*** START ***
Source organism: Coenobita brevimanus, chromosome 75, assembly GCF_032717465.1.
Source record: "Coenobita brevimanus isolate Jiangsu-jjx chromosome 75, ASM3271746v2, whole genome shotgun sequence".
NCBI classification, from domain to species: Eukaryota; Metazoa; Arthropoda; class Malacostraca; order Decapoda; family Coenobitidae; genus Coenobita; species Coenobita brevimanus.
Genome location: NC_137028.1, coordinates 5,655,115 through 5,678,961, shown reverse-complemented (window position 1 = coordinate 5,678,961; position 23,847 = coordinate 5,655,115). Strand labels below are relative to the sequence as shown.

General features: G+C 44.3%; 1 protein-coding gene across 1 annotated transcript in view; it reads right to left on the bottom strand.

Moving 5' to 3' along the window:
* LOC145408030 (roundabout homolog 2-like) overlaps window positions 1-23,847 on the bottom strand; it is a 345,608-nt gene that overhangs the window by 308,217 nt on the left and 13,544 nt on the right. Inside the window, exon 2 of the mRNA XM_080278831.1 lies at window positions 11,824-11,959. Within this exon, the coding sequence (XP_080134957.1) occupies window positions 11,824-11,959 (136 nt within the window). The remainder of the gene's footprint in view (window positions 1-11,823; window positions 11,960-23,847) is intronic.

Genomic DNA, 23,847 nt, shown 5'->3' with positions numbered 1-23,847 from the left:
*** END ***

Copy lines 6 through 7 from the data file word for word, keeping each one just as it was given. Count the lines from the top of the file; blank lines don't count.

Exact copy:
Moving 5' to 3' along the window:
* LOC145408030 (roundabout homolog 2-like) overlaps window positions 1-23,847 on the bottom strand; it is a 345,608-nt gene that overhangs the window by 308,217 nt on the left and 13,544 nt on the right. Inside the window, exon 2 of the mRNA XM_080278831.1 lies at window positions 11,824-11,959. Within this exon, the coding sequence (XP_080134957.1) occupies window positions 11,824-11,959 (136 nt within the window). The remainder of the gene's footprint in view (window positions 1-11,823; window positions 11,960-23,847) is intronic.